While on the website, the business owner sees the more premium subscription options compared to the free version
Person orders a small coffee
Cashier asks if they want to upgrade to a large for just $1 more
Insured business is about to purchase a business owner's policy (BOP)
Insurance agent recommends they upgrade to a different carrier that offers higher coverage limits
Pro tip: Gamify your upselling campaigns by creating friendly competitions between your sales reps. Sales gamification software like Pointagram lets you create mini-competitions with scoring criteria to get reps more engaged in their sales activities. Sales managers can then view progress on a visual dashboard to see who’s performing at the highest levels.
Upselling Best Practices
Now that you have an understanding of upselling, it’s time to learn how to use it effectively. Sales reps need to tread carefully with this technique and make sure proper sales training is conducted prior to implementation. If an upsell attempt is made without any regard for the customer’s needs or budget, you risk losing business and being pinned as “pushy.” Follow these best practices to get the most value out of upselling:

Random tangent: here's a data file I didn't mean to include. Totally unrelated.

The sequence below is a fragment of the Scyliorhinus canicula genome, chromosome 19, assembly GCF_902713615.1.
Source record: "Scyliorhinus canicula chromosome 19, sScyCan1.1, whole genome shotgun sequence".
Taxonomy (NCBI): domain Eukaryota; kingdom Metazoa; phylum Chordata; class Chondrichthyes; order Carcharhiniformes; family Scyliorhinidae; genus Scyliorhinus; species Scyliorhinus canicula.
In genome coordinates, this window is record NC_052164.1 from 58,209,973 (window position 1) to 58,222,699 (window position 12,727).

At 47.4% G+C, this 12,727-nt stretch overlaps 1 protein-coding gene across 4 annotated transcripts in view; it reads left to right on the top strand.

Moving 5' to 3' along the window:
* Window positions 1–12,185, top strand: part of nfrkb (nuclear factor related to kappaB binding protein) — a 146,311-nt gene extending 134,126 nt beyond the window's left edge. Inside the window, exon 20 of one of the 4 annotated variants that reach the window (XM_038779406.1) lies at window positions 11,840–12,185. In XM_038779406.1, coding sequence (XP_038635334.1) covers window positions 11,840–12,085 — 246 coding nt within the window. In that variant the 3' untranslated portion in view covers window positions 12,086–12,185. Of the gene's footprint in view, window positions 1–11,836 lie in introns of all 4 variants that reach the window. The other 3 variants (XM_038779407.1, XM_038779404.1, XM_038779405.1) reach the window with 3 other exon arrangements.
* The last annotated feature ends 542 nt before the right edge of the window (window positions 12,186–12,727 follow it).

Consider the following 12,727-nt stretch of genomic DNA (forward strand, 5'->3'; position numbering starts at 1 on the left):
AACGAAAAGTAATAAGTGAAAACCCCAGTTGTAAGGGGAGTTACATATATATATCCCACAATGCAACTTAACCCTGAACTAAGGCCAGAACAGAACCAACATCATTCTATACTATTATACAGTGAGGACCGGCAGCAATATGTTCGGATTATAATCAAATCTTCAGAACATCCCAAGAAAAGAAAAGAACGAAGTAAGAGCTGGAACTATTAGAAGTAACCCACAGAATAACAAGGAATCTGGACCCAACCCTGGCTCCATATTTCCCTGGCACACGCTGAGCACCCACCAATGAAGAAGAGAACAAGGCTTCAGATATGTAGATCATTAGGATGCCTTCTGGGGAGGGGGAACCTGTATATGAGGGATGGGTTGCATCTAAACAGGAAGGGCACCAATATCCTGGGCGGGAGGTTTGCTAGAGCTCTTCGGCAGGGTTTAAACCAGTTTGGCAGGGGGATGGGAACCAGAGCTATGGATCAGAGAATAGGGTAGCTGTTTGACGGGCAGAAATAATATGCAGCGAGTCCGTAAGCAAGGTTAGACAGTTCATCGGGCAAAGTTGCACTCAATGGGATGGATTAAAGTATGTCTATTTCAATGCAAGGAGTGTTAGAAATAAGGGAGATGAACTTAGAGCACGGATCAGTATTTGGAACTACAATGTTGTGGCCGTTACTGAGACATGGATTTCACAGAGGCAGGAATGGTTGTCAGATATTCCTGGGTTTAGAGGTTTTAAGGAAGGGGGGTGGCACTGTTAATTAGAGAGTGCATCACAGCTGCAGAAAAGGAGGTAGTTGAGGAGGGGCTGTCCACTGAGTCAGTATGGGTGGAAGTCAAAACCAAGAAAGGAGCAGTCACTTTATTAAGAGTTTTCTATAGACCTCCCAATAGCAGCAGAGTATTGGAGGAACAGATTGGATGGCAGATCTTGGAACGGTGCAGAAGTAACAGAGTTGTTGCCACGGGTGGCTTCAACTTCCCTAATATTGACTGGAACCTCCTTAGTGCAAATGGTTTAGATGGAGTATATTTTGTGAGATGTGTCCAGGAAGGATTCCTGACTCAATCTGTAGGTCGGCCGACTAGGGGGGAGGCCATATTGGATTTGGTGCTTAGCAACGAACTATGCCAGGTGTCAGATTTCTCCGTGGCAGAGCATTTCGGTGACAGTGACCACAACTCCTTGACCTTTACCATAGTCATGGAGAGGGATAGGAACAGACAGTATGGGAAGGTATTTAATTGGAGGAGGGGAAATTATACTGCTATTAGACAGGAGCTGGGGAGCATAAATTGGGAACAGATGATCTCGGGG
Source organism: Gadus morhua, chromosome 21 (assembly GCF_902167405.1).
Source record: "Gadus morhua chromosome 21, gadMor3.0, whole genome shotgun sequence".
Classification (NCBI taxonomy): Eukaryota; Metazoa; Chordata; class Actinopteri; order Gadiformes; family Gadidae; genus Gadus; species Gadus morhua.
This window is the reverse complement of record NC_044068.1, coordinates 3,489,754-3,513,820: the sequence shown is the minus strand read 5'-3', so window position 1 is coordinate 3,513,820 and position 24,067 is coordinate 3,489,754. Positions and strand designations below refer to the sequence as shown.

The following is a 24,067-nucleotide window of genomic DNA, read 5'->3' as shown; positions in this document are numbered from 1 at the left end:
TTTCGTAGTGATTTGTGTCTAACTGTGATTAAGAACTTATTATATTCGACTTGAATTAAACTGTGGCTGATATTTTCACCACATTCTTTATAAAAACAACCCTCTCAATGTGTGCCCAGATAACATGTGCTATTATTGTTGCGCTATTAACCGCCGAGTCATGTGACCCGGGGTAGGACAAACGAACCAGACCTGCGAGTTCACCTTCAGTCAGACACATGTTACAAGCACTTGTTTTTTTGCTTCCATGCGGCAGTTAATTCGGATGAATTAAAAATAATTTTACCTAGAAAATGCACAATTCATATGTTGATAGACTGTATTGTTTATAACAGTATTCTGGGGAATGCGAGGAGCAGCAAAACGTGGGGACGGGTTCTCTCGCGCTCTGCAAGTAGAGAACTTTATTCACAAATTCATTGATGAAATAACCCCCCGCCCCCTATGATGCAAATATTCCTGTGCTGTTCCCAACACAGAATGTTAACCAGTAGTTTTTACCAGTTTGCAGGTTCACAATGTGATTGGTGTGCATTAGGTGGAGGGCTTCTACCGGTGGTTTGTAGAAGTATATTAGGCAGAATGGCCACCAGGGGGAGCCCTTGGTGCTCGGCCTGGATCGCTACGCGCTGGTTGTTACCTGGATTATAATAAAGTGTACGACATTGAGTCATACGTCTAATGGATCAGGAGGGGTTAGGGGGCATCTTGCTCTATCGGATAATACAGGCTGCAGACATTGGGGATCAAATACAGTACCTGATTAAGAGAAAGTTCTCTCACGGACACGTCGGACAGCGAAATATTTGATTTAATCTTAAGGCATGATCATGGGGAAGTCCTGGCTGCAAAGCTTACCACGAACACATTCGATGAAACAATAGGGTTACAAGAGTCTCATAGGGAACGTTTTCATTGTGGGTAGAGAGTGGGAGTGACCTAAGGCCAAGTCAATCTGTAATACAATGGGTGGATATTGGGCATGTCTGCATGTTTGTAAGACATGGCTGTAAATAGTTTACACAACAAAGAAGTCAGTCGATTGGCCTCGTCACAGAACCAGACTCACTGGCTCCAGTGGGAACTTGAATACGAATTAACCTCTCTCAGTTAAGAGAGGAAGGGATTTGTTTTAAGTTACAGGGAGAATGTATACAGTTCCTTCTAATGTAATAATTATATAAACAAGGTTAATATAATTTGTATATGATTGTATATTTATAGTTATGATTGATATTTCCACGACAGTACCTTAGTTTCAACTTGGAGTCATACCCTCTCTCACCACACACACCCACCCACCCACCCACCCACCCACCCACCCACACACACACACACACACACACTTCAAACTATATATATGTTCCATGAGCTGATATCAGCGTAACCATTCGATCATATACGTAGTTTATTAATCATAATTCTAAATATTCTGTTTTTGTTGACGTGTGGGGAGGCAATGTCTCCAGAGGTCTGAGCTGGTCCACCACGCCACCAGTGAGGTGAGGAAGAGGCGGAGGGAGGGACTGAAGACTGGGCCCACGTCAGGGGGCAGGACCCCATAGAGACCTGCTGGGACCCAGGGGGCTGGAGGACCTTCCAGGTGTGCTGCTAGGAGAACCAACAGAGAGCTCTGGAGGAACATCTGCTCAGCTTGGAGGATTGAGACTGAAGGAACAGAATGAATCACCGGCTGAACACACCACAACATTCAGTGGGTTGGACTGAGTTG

Offer a More Premium Solution
Nothing can be upsold if you don’t offer a more premium option. If you’re looking for growth strategies or are just starting a business, find ways to incorporate premium options into your product or service catalog that let you charge higher prices while yielding more value to the customer.